Of all the roles life has carved out for me, this one has to be one of the most unexpected.
But sharing my DIY lockdown kettlebell regime on social media, primarily for the purposes of self-motivation, has resulted in an avalanche of requests for help and support for others – mainly women – wanting to do the same.
My most recent picture, shared after eight weeks of almost (ahem) daily 20-minute workouts, had nearly 100,000 views and resulted in a very funny pitch from a fitness company wanting this 40-something BBC tech reporter to become a brand ambassador.
I’m not about to give up the day job, but it was a flattering – though undoubtedly misguided – gesture.
Kettlebells are rounded weights that look a bit like a cannonball but with a handle. They date back to the 17th Century, but you may have found them a little harder to come by recently as demand in lockdown has soared.
Online searches for them in the UK practically doubled from 2.1 million in March to 4.1 million in May, according to Redbrain, an e-commerce platform with access to the data of millions of shopping searches and how they translate into sales.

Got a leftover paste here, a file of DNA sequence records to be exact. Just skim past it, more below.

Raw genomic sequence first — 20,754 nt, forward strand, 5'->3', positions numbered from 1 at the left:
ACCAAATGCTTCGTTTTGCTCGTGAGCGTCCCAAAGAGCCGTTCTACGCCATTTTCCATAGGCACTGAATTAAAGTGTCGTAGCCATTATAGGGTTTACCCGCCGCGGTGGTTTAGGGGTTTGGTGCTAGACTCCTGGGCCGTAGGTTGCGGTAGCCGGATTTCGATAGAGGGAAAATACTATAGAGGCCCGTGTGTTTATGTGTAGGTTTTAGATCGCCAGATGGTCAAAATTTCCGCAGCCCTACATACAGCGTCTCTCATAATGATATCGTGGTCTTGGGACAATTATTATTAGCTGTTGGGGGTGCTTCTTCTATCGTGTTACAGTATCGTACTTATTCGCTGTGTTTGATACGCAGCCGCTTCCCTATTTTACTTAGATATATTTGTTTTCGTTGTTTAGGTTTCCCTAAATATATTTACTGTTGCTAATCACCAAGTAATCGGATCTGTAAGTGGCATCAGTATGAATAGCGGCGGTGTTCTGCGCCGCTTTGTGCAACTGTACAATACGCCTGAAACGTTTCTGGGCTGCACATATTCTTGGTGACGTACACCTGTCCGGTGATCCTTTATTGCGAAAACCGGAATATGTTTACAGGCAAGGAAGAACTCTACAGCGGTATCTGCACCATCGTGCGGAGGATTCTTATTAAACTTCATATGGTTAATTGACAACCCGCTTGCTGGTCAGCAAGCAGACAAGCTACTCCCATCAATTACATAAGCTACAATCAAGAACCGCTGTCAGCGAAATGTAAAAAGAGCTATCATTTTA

At the beginning of March, I’d already had a set for several months – despite my best intentions I’d just never got round to using them.
When lockdown hit, I realised that I suddenly had an extra three hours in my working day that wasn’t taken up by the commute – and that I was spending more time than ever sitting far too close to the snack cupboard at home.
However, also within reach were my dusty kettlebells, which had been deployed as doorstops.
I had absolutely no idea what to do with them.
Fortunately, there are plenty of people out there who do – Google “kettlebell workout” and you’ll get around 34.5 million results.
I started clicking through them. Lots of them. Many did not hold my attention for very long. The workouts were too long, too fast, too painful – my 40-year-old joints wouldn’t cope with that, how on Earth am I supposed to hold that there? And so on.
However, I also began to spot emerging themes in the exercises and I gained an understanding of which ones were best for achieving what I wanted: core strength.